Posted: 8:00 a.m. Thursday, Oct. 17, 2013
By Metal Building Dawg
In an effort to limit the amount of head trauma in college football, the NCAA has enforced a stricter penalty this year that includes an ejection as well as 15 yards for a personal foul. The semantics of the rule - launching, helmet to helmet, hit above the shoulder, etc., well those can be endlessly debated, but at the end of the day I think they get the point across: we want to take out any hits that could possibly turn into a concussion.
"You're killing football"
As you might guess, I am in in the construction business. We work on metal buildings, and iron workers have always braved great heights to do their job. It's a tough guy job. You walk the steel and that's just what you're gonna do. So when OSHA comes in over the last 5 years and tells everyone they have to be tied off 100% of the time, and we'll have to use additional equipment to ensure that safety, it was met with plenty of backlash. I did not like it and I hadn't been in the industry all that long. We are iron workers, just look away! But after the change had been implemented over the course of a couple years and everyone got used to it, it really isn't that big of a deal. And we're actually safe - no more falling off a roof or someone falling onto a concrete slab and killing themselves. Change was hard, but we are better for it now. In the end it was really stupid to unnecessarily risk someone's life - someone who has a wife and kids they are supporting - to walk a 8" piece of steel 40' feet in the air without a harness.
Some folks complain that football won't even be around in 20-30 years because it will become a game of two-hand-touch and no one will want to watch it. Hogwash. That is just trying to reject change.
"They knew what they signed up for"
This is the comment I really can't stand, especially when it comes from people who never played football. It's like they are some type of gladiators beating each other to a pulp for our amusement?
It doesn't matter if they know what they're signing up for or if they are willing to accept that risk for a scholarship or payment in the NFL. Basically what you're saying with this statement is if you want to be safe then football is no place for you. That is unfortunate.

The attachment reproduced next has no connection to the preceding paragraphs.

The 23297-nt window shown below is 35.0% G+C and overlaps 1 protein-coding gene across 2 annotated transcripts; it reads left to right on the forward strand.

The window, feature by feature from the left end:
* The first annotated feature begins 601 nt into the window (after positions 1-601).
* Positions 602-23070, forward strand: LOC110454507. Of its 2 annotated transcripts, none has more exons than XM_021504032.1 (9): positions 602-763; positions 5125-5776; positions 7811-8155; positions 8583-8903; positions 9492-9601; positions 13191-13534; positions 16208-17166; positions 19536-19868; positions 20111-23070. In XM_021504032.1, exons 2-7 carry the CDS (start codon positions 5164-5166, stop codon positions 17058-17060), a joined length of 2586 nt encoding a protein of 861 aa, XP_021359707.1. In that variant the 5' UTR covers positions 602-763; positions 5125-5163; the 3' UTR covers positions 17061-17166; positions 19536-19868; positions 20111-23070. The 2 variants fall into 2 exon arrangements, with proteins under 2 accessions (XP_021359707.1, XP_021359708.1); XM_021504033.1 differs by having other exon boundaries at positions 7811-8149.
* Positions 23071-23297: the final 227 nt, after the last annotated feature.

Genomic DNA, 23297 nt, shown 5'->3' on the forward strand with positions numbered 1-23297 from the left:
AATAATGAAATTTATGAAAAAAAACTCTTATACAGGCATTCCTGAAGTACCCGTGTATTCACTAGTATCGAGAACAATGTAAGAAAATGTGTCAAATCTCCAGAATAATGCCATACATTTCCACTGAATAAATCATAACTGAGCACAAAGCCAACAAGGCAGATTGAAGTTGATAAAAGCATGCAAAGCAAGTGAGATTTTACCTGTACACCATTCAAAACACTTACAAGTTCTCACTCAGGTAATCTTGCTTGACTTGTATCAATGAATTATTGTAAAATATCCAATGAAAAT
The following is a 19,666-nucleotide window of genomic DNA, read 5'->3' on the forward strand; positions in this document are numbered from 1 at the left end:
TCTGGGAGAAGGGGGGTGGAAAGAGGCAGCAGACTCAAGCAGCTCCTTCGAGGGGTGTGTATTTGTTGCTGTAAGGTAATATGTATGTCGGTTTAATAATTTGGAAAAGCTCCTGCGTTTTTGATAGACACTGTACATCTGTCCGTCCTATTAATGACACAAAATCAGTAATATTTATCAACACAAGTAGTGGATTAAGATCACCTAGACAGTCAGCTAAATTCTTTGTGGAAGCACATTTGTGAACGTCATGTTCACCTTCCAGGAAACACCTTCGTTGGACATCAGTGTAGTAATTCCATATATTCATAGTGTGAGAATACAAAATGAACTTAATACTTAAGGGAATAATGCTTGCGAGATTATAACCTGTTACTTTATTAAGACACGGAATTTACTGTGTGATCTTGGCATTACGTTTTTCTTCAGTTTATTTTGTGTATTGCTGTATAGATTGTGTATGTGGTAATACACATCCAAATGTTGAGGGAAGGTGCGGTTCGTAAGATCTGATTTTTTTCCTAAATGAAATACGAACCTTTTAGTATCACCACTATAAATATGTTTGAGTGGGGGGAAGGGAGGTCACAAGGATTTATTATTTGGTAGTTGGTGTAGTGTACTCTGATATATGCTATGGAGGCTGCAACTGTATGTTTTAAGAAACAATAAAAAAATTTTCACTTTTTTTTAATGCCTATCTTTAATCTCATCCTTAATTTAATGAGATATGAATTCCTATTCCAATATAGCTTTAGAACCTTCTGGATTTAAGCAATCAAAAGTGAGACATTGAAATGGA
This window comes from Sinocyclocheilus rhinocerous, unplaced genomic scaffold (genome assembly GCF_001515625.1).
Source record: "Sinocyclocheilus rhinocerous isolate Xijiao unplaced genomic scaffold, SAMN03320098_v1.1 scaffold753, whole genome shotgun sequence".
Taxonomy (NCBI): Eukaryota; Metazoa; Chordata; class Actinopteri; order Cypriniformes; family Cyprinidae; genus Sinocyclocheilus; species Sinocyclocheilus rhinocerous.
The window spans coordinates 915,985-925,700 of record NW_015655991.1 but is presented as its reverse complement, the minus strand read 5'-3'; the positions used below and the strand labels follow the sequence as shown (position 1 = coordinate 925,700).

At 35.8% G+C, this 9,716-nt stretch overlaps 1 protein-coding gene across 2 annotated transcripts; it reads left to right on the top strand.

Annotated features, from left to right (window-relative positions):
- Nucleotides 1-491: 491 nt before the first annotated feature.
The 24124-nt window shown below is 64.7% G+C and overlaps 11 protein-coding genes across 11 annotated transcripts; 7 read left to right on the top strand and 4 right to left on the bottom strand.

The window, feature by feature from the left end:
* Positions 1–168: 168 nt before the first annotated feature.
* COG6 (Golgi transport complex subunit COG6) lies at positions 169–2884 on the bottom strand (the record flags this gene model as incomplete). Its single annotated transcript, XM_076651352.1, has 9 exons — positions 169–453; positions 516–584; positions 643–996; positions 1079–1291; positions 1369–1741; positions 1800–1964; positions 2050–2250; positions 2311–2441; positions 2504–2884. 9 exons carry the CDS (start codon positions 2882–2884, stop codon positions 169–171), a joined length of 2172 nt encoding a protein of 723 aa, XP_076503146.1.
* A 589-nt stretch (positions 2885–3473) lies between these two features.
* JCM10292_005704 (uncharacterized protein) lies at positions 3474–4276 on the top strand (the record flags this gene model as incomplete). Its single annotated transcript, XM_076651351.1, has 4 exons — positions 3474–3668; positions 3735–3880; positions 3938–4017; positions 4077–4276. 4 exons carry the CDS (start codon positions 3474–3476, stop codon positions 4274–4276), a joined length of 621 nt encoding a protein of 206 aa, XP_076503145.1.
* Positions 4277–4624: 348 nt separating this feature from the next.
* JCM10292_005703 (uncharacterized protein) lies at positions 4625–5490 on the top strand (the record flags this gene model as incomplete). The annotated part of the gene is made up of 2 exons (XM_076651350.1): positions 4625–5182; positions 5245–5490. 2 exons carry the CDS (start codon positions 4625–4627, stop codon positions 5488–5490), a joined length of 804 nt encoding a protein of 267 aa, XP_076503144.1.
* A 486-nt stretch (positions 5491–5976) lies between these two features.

Back again to being an iron worker - it would be a shame if someone who doesn't want to take the risk of falling off a building [with no harness] cannot take a job like this because it would be met with the attitude of "they knew what they signed up for". Pardon them for not wanting them to risk their life for $15 an hour.
"This isn't how the game is supposed to be played"
The game of football used to be played in leather helmets. I don't think they had major collisions back then knowing their head and face were exposed like that. You could make an argument that the game has flourished because of the big hits and violent collisions, but if we see a dramatic decrease in them I don't think it will hurt the game too much. And if it does, I'd rather hurt the game than hurt human beings and their ability to function.
I watch football for football. Who wins and loses, not for the big hits. I think that is why most people watch it. It may not be why most folks watch SportsCenter, but that makes no difference. I would honestly prefer Mississippi State make a sure form tackle than blow someone up. Is Nickoe Whitley less exciting as he was two years ago? Yeah, but I can live with it if he doesn't severely injure anyone.
Concussions are not going to go away. Tyler Russell did not suffer a major blow but still got one. Sometimes it is just part of football, but that doesn't mean we shouldn't try to do as much as possible to prevent them. When a large percentage of head injuries occur because of what is spelled out in the targeting rule, it makes it a good rule.
Unfortunately we saw what is probably the end of Ferlando Bohanna's career this past Saturday. We can only hope and pray he doesn't suffer any ill-effects from his head injuries going forward as he lives his everyday life.
With all the NCAA does wrong, I think they got this one right. These types of hits don't belong in any sport.